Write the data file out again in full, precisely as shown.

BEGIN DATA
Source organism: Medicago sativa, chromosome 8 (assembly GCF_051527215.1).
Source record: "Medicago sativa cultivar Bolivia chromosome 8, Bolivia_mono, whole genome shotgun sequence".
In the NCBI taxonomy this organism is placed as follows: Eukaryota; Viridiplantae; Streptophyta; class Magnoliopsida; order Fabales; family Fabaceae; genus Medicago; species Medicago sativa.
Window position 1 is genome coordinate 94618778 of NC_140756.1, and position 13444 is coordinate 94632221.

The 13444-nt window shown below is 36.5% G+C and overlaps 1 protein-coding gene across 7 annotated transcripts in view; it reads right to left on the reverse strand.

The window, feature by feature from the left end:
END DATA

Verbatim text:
Source organism: Medicago sativa, chromosome 8 (assembly GCF_051527215.1).
Source record: "Medicago sativa cultivar Bolivia chromosome 8, Bolivia_mono, whole genome shotgun sequence".
In the NCBI taxonomy this organism is placed as follows: Eukaryota; Viridiplantae; Streptophyta; class Magnoliopsida; order Fabales; family Fabaceae; genus Medicago; species Medicago sativa.
Window position 1 is genome coordinate 94618778 of NC_140756.1, and position 13444 is coordinate 94632221.

The 13444-nt window shown below is 36.5% G+C and overlaps 1 protein-coding gene across 7 annotated transcripts in view; it reads right to left on the reverse strand.

The window, feature by feature from the left end: